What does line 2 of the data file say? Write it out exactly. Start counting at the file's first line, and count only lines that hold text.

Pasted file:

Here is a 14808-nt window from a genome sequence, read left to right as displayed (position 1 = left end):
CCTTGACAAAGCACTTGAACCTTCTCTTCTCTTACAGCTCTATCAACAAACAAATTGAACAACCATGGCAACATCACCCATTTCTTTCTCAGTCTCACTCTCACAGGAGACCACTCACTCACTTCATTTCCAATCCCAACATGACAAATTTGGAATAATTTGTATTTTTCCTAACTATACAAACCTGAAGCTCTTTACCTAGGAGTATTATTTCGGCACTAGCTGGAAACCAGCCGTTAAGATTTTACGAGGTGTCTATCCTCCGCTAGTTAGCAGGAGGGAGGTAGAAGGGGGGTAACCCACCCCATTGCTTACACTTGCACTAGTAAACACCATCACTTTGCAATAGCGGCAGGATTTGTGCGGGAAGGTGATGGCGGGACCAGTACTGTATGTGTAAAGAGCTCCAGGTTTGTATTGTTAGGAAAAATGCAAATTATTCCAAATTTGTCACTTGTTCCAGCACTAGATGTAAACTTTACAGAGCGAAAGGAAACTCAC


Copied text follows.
CCTTGACAAAGCACTTGAACCTTCTCTTCTCTTACAGCTCTATCAACAAACAAATTGAACAACCATGGCAACATCACCCATTTCTTTCTCAGTCTCACTCTCACAGGAGACCACTCACTCACTTCATTTCCAATCCCAACATGACAAATTTGGAATAATTTGTATTTTTCCTAACTATACAAACCTGAAGCTCTTTACCTAGGAGTATTATTTCGGCACTAGCTGGAAACCAGCCGTTAAGATTTTACGAGGTGTCTATCCTCCGCTAGTTAGCAGGAGGGAGGTAGAAGGGGGGTAACCCACCCCATTGCTTACACTTGCACTAGTAAACACCATCACTTTGCAATAGCGGCAGGATTTGTGCGGGAAGGTGATGGCGGGACCAGTACTGTATGTGTAAAGAGCTCCAGGTTTGTATTGTTAGGAAAAATGCAAATTATTCCAAATTTGTCACTTGTTCCAGCACTAGATGTAAACTTTACAGAGCGAAAGGAAACTCAC